Once Upon a Time in Hollywood review – Why Margaret Qualley’s ‘Pussycat’ makes the entire film

By Ryan Keating-Lambert


Tarantino’s Once Upon a Time in Hollywood is an unabashedly glorious study of the washed-up actor. Both DiCaprio and Pitt are equally intriguing and lovable, but as expected, the events of the Tate murders, and those surrounding it, are relegated mere background noise… but Qualley’s ‘Pussycat’ is fantastic.

Tired western star Rick Dalton (Leonardo DiCaprio) and his stuntman Cliff Booth (Brad Pitt) struggle for new roles at the end of Hollywood’s Golden Age, while Dalton’s new neighbour Sharon Tate (Margot Robbie) and her career are just beginning…

Once Upon a Time in Hollywood is certainly one of the slowest Tarantino films in recent years and that’s not necessarily a bad thing. We spend majority of the time with Dalton and Booth as they make their rounds of some of Hollywood’s most gloriously golden film studios and stars of the late ’60s.

DiCaprio is of course, phenomenal as Dalton, an alcoholic western television star who spends his days having outstanding nervous breakdowns both on and off set, as his stuntman buddy and driver Booth tries to keep him in check.

Although the film boasts a lot of characters based on real-life Hollywood figures like Sharon Tate, Roman Polanski, Steve McQueen and Bruce Lee… Dalton is entirely fictional although Tarantino did supposedly base him on a combination of ‘handsome but rugged’ actors like George Maharis, Edd Byrnes, Tab Hunter and Vince Edwards.

There’s no denying that the guy is an fascinating and worthy addition to the Tarantino collection of great characters, but Pitt’s Booth is equally if not more fascinating. Living the simple life in a beat-up trailer with his pooch, Booth lives hand to mouth with a wrinkled smirk and a rough and tumble back story that captures the attention of many, including Tarantino regular Kurt Russell (who also narrates the story) as action movie director ‘Randy’ who’s reluctant to give Booth a job as an on-set stuntman, and the one and only Bruce Lee, played beautifully by Mike Moh.

Lee’s representation as a kind of arrogant pretty boy in the film has of course ran into some controversy with the media and Lee’s family… Tarantino stands by the character and his arrogance, and so do I. I mean, why not? The guy probably was arrogant! It’s probably one of the most hilarious moments in the film and in no way disrespects the actor and his craft.

There are just so many characters in this film that cross paths with either Dalton or Booth. Some of them wholly forgettable like Timothy Olyphant as Lancer star actor James Stacy – that whole part of the film, although a clear tribute to westerns and their loyal stars, feels a little too pushy and distracting.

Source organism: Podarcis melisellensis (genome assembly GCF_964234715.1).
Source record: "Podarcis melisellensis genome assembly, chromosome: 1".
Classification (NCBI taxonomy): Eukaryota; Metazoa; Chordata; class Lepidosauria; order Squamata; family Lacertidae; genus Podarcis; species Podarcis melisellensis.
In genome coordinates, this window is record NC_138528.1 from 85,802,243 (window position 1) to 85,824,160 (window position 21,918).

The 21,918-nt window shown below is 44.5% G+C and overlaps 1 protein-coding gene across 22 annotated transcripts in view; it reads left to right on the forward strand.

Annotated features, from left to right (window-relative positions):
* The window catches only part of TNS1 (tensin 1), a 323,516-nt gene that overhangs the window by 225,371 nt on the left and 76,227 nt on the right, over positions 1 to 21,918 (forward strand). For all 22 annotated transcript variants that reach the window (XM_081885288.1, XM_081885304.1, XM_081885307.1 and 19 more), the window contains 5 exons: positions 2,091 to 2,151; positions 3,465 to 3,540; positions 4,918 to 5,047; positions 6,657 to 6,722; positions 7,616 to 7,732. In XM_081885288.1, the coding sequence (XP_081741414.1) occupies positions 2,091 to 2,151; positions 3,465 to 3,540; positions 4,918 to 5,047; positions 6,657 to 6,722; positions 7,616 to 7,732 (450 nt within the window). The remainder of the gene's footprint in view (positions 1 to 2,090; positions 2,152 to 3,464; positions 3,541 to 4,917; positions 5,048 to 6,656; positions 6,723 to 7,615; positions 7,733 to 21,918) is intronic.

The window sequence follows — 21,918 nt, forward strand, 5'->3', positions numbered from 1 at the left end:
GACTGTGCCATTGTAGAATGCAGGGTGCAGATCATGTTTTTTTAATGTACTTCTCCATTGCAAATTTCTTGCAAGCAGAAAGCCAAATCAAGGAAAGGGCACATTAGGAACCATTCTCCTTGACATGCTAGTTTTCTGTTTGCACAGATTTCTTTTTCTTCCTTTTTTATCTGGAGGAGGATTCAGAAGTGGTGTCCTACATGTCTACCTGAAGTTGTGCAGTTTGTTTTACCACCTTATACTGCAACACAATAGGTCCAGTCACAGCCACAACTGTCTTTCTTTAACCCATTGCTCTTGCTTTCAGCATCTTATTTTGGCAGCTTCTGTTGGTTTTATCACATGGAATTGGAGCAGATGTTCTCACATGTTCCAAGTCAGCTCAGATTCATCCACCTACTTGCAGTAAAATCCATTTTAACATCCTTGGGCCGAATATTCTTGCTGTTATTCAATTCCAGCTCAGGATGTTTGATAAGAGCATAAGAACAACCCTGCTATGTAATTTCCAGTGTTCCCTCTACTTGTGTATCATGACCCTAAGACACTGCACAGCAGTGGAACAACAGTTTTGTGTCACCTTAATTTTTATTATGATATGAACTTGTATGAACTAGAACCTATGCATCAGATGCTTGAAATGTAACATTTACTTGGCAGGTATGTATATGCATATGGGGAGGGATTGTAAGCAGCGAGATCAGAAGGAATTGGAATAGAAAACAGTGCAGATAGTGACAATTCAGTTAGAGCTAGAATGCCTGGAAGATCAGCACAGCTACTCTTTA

But then there’s Margaret Qualley (The Leftovers) as the deranged flower child and Manson Family member ‘Pussycat’ that leaps off the screen with frenetic energy and in-your-face sexuality. She’s intriguing but terrifying. A flawless embodiment of the Manson Spahn Ranch (rebuilt especially for the film), not to mention that entire period of Hollywood history. She really made this film for me. Also, she’s Andy MacDowell’s daughter!

I was originally sold on the idea of Tarantino returning to a Pulp Fiction format with a series of interconnected stories, but it still feels like a Dalton story – I get that, but personally… I wanted more from the Family. I wanted more from Manson… and I wanted more from Tate.

Margot Robbie makes a great Sharon Tate and floats effortlessly from scene to scene. Even if her screen time is rather short (longer than the original Cannes cut mind you), she dazzles in the cinema scene where she shamelessly watches her latest film The Wrecking Crew (real footage by the way) and curiously observes the reactions of the audience.

The references are are obviously aplenty in this film. It never feels like overload though. The countless nods to films, actors and songs of the ’60s and beyond feel worthy, realistic and compliment Tarantino’s story rather than smother it in nostalgic bullshit. Let me put it this way – I didn’t feel like I was watching an episode of Stranger Things and that’s definitely a good thing!

Once Upon a Time in Hollywood is a beautiful character driven tribute to old-time movie heroes, as well as the grand and bloody finale of Hollywood’s Golden Age. It’s enjoyable and engaging throughout… for the most part. Don’t let the real-life events of the Tate murders put you off this film either… It treats the subject matter with grace and dignity and everything comes out feeling very… well, Tarantino.q

Photo: Quilette





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